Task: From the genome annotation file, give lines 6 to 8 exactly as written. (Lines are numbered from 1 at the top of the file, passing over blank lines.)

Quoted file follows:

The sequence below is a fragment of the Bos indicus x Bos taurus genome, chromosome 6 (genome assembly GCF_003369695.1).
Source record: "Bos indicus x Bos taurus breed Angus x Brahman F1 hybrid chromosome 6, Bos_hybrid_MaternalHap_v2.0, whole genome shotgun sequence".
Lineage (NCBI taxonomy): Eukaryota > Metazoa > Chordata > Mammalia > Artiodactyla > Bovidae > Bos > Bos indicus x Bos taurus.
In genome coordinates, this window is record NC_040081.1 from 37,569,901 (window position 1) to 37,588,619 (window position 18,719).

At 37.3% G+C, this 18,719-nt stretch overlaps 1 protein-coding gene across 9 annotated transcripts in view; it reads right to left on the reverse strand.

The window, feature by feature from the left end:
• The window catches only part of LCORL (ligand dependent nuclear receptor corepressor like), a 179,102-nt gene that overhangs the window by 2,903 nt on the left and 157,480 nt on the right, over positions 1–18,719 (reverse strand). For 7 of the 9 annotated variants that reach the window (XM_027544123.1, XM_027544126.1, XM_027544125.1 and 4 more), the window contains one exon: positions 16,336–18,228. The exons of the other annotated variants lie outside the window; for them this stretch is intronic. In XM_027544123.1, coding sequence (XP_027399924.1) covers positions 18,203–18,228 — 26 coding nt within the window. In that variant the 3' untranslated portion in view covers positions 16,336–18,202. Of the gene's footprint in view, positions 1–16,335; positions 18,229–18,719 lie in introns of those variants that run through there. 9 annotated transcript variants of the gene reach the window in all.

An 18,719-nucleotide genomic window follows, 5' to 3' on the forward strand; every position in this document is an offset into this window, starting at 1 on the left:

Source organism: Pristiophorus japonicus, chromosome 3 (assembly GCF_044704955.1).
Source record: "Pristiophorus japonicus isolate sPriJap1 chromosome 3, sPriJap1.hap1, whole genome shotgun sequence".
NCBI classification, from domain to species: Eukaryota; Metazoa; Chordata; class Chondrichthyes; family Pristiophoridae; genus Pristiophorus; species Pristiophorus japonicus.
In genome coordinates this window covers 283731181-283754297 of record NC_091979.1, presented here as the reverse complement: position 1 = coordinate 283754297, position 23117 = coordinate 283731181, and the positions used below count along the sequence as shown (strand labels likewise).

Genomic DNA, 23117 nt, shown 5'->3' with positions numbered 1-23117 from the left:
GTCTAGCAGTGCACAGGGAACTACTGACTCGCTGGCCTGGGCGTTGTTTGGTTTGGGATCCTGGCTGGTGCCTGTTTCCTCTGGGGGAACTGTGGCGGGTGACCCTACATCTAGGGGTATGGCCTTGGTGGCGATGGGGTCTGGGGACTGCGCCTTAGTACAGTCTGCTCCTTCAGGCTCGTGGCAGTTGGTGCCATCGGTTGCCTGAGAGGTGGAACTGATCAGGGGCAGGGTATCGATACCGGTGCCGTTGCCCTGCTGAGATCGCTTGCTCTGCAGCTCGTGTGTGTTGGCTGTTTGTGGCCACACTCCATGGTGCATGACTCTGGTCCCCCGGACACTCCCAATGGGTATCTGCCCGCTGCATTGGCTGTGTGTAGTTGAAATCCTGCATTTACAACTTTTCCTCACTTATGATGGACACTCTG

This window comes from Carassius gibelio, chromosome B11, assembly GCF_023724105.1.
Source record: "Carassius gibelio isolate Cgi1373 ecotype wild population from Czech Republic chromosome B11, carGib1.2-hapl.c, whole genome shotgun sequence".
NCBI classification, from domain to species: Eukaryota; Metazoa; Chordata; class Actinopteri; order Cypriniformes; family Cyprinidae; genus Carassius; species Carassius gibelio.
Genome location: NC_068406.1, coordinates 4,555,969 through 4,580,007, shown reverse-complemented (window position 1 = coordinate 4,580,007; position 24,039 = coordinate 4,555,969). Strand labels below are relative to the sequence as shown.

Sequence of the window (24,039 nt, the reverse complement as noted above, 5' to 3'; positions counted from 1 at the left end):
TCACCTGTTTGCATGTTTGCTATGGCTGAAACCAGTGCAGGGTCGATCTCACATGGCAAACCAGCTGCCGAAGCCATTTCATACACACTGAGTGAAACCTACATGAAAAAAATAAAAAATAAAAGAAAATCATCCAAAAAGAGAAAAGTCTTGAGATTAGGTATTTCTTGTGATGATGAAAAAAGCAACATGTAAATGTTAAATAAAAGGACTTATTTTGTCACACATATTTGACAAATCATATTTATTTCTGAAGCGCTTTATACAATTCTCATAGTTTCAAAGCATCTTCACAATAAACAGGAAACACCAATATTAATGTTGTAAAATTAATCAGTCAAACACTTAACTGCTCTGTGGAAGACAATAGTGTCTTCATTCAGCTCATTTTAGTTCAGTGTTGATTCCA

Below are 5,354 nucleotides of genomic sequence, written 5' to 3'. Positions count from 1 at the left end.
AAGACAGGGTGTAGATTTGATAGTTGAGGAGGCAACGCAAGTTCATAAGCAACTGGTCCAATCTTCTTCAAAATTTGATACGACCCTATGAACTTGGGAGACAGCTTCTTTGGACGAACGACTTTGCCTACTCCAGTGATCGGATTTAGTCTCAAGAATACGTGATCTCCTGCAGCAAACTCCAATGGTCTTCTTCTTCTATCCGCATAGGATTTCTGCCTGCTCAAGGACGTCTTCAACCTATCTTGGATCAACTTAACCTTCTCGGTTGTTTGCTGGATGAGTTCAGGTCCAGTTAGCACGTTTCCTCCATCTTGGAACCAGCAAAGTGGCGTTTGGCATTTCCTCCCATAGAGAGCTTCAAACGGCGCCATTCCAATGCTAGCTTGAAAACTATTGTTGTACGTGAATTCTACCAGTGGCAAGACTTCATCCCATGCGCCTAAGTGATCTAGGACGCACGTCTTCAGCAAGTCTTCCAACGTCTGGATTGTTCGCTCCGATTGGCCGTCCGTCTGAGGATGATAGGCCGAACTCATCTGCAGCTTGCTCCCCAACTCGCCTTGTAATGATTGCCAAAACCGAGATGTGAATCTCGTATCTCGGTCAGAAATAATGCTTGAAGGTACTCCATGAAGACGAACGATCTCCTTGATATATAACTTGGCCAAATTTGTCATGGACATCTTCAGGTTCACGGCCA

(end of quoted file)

The window, feature by feature from the left end:
• The window catches only part of LCORL (ligand dependent nuclear receptor corepressor like), a 179,102-nt gene that overhangs the window by 2,903 nt on the left and 157,480 nt on the right, over positions 1–18,719 (reverse strand). For 7 of the 9 annotated variants that reach the window (XM_027544123.1, XM_027544126.1, XM_027544125.1 and 4 more), the window contains one exon: positions 16,336–18,228. The exons of the other annotated variants lie outside the window; for them this stretch is intronic. In XM_027544123.1, coding sequence (XP_027399924.1) covers positions 18,203–18,228 — 26 coding nt within the window. In that variant the 3' untranslated portion in view covers positions 16,336–18,202. Of the gene's footprint in view, positions 1–16,335; positions 18,229–18,719 lie in introns of those variants that run through there. 9 annotated transcript variants of the gene reach the window in all.

An 18,719-nucleotide genomic window follows, 5' to 3' on the forward strand; every position in this document is an offset into this window, starting at 1 on the left: